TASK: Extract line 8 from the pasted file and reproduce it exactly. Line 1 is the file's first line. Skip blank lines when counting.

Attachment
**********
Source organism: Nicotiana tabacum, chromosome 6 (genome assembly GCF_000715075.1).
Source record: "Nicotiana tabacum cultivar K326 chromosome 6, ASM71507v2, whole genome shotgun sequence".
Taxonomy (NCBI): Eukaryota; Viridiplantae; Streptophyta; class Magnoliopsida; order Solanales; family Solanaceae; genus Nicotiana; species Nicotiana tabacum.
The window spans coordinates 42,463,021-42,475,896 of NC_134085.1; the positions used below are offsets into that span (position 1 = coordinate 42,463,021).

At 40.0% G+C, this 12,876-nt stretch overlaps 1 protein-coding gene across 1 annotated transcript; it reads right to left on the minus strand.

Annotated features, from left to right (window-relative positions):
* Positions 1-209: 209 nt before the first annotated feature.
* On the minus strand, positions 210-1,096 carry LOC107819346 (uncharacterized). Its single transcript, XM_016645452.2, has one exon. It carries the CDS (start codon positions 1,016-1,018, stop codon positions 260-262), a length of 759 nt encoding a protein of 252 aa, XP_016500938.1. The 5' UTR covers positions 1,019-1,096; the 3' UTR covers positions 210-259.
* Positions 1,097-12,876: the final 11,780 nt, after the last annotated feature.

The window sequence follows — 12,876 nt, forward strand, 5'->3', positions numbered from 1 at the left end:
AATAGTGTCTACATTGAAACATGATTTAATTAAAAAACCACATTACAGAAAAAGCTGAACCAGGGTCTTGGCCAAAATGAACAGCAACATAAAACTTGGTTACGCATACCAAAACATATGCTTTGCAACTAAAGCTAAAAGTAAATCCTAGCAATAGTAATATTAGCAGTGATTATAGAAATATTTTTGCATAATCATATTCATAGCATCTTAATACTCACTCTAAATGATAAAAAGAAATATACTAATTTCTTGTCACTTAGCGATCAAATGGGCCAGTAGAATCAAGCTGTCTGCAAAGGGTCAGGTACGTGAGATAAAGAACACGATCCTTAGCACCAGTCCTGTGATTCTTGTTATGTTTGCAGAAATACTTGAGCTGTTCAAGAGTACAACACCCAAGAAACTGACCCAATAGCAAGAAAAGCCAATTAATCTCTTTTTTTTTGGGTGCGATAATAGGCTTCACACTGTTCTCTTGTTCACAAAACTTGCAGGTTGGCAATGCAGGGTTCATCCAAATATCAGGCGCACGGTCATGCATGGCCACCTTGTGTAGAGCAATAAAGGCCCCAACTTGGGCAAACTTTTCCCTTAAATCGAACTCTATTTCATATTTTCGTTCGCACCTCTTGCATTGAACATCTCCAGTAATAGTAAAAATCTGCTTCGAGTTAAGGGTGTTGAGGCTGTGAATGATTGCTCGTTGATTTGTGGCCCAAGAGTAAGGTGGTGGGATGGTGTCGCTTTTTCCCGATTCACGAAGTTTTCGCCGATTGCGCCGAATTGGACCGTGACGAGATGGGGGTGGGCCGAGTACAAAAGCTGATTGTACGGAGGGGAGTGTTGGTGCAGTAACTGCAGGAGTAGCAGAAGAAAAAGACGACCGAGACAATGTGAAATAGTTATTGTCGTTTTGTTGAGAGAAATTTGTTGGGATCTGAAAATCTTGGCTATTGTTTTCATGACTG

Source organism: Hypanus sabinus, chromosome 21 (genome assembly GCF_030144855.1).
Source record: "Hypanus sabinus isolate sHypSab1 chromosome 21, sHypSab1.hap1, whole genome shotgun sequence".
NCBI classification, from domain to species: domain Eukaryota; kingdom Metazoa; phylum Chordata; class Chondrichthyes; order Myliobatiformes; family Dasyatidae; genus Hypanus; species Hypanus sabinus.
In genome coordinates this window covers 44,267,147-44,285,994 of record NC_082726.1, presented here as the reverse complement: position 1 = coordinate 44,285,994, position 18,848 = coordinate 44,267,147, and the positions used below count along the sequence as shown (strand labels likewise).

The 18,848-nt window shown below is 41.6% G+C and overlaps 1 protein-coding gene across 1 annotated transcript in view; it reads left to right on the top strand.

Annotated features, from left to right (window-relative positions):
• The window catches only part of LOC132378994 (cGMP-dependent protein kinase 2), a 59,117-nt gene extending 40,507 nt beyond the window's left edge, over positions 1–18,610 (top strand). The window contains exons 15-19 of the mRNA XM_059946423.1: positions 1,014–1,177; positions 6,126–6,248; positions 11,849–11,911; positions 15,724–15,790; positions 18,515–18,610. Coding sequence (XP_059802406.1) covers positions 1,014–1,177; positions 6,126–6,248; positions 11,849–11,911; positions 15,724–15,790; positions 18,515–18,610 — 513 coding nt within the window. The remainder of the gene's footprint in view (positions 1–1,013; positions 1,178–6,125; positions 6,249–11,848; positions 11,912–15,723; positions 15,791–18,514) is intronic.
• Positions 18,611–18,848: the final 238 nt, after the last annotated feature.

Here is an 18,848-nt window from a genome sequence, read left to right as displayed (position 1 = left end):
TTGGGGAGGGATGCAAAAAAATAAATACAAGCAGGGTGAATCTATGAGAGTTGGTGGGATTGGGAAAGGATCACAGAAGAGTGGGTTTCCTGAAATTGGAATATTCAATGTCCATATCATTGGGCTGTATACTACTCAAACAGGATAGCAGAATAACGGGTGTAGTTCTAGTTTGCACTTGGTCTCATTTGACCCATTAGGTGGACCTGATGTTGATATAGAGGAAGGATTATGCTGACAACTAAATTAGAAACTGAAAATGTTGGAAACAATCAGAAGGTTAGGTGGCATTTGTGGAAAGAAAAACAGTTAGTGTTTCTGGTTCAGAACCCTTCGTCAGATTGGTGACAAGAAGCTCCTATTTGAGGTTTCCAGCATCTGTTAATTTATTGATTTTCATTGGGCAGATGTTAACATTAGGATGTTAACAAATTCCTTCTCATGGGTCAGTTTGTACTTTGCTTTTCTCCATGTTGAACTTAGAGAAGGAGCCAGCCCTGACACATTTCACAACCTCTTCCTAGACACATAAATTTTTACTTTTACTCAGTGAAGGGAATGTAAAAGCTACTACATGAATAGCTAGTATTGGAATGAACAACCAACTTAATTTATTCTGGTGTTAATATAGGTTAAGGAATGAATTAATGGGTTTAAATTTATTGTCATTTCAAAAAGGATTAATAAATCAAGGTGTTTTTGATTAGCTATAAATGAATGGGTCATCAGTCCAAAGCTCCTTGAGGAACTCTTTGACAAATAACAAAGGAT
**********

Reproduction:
* On the minus strand, positions 210-1,096 carry LOC107819346 (uncharacterized). Its single transcript, XM_016645452.2, has one exon. It carries the CDS (start codon positions 1,016-1,018, stop codon positions 260-262), a length of 759 nt encoding a protein of 252 aa, XP_016500938.1. The 5' UTR covers positions 1,019-1,096; the 3' UTR covers positions 210-259.